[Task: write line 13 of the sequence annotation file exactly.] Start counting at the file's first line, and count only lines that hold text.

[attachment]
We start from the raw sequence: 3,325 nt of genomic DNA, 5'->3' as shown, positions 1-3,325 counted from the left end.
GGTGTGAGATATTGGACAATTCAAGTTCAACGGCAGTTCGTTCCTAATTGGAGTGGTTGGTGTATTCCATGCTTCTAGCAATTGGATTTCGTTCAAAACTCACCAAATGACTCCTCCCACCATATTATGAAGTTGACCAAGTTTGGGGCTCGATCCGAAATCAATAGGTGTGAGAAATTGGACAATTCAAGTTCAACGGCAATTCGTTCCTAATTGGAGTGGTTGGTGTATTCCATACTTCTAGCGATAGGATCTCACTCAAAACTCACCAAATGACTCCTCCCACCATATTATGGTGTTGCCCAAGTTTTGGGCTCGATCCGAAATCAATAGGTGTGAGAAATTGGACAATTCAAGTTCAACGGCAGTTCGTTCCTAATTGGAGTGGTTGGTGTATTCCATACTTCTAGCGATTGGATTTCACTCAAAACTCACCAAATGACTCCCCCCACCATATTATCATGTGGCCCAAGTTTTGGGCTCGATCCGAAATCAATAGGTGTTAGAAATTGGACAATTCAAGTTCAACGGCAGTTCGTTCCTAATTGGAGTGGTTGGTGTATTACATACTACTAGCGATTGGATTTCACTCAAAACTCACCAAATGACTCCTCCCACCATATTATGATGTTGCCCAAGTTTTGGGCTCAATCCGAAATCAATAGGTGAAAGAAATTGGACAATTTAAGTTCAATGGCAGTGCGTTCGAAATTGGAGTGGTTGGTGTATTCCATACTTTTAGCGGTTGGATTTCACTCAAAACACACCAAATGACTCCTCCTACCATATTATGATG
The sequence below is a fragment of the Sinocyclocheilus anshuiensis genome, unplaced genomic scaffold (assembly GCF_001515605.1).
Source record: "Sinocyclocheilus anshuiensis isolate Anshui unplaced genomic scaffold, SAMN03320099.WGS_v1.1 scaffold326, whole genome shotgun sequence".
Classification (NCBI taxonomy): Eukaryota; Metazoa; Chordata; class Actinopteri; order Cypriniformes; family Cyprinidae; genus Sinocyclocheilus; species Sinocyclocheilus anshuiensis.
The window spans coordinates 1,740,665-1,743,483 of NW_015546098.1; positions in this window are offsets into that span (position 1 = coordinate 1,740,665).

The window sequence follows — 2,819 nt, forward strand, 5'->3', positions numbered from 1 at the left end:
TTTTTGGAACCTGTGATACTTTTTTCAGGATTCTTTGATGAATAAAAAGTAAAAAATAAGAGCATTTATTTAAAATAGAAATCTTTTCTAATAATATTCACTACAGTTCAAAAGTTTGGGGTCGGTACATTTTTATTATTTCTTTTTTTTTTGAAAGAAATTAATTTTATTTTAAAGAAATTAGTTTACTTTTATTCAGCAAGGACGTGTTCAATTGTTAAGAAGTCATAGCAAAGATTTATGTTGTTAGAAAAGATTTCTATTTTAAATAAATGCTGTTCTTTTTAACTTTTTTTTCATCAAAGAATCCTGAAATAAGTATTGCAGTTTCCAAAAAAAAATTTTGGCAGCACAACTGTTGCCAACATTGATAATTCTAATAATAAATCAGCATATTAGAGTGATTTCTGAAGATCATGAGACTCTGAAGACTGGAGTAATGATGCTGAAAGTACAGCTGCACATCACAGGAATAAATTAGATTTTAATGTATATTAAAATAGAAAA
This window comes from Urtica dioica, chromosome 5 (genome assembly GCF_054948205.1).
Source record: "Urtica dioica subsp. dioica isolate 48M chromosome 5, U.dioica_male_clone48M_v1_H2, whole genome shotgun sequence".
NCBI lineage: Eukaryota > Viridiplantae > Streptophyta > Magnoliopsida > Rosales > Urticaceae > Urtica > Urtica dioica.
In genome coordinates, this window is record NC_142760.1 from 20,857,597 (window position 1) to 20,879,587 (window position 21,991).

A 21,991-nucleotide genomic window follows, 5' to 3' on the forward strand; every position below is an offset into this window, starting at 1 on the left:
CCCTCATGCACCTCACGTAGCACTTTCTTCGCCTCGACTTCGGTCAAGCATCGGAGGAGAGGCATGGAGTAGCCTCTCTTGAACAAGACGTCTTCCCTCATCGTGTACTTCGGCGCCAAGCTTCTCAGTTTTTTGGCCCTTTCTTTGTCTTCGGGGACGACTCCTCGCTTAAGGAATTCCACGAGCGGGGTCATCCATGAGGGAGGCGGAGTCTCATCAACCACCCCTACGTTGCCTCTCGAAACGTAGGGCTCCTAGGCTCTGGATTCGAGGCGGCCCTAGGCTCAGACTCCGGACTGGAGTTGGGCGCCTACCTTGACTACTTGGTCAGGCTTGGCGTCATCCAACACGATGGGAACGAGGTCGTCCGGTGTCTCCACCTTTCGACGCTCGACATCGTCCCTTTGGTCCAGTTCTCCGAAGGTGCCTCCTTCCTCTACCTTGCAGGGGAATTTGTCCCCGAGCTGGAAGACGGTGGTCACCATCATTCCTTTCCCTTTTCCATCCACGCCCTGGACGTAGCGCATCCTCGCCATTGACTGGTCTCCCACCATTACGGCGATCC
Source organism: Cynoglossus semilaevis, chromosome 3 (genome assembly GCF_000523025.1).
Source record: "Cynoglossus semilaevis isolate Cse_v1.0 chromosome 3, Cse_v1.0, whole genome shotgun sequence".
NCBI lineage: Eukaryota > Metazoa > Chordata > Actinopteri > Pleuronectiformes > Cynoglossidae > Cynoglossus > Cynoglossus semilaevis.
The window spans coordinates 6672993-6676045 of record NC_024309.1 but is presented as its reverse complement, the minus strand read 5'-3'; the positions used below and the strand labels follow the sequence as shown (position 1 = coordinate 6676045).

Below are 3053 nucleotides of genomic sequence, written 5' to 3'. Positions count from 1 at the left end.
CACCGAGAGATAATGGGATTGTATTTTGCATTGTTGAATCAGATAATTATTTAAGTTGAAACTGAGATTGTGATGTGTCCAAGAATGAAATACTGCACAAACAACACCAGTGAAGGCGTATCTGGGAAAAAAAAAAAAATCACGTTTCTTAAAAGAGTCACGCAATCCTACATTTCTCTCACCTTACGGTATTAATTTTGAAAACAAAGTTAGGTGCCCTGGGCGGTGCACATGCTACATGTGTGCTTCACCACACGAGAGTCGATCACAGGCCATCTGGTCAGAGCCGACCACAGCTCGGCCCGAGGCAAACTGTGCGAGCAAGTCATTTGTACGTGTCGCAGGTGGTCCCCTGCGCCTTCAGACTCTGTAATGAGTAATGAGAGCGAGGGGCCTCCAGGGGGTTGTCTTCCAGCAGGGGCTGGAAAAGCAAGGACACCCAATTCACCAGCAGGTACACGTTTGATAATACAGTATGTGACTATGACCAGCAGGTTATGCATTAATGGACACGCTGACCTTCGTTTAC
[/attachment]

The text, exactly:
A 21,991-nucleotide genomic window follows, 5' to 3' on the forward strand; every position below is an offset into this window, starting at 1 on the left: